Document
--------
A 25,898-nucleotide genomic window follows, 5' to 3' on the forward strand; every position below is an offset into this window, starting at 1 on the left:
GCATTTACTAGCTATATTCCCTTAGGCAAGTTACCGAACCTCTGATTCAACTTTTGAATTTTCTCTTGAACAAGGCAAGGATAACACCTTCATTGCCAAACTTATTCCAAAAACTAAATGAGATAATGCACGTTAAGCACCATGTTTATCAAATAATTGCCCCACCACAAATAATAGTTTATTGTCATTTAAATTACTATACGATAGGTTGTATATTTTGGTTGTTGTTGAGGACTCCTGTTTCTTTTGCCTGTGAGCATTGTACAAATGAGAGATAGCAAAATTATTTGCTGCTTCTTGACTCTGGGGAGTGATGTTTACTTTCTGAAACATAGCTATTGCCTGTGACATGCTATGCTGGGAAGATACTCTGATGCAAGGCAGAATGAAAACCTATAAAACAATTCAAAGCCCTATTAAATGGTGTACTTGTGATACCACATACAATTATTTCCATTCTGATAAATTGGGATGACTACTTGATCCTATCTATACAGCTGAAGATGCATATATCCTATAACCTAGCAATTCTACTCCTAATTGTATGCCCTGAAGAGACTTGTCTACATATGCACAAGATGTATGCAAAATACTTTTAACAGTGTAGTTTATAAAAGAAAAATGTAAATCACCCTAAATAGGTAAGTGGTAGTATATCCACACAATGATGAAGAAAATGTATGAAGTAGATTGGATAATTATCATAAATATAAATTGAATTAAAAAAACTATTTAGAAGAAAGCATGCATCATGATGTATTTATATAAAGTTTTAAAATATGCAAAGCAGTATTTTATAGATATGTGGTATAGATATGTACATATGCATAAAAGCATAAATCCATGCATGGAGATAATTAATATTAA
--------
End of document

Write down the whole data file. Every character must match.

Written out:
A 25,898-nucleotide genomic window follows, 5' to 3' on the forward strand; every position below is an offset into this window, starting at 1 on the left:
GCATTTACTAGCTATATTCCCTTAGGCAAGTTACCGAACCTCTGATTCAACTTTTGAATTTTCTCTTGAACAAGGCAAGGATAACACCTTCATTGCCAAACTTATTCCAAAAACTAAATGAGATAATGCACGTTAAGCACCATGTTTATCAAATAATTGCCCCACCACAAATAATAGTTTATTGTCATTTAAATTACTATACGATAGGTTGTATATTTTGGTTGTTGTTGAGGACTCCTGTTTCTTTTGCCTGTGAGCATTGTACAAATGAGAGATAGCAAAATTATTTGCTGCTTCTTGACTCTGGGGAGTGATGTTTACTTTCTGAAACATAGCTATTGCCTGTGACATGCTATGCTGGGAAGATACTCTGATGCAAGGCAGAATGAAAACCTATAAAACAATTCAAAGCCCTATTAAATGGTGTACTTGTGATACCACATACAATTATTTCCATTCTGATAAATTGGGATGACTACTTGATCCTATCTATACAGCTGAAGATGCATATATCCTATAACCTAGCAATTCTACTCCTAATTGTATGCCCTGAAGAGACTTGTCTACATATGCACAAGATGTATGCAAAATACTTTTAACAGTGTAGTTTATAAAAGAAAAATGTAAATCACCCTAAATAGGTAAGTGGTAGTATATCCACACAATGATGAAGAAAATGTATGAAGTAGATTGGATAATTATCATAAATATAAATTGAATTAAAAAAACTATTTAGAAGAAAGCATGCATCATGATGTATTTATATAAAGTTTTAAAATATGCAAAGCAGTATTTTATAGATATGTGGTATAGATATGTACATATGCATAAAAGCATAAATCCATGCATGGAGATAATTAATATTAA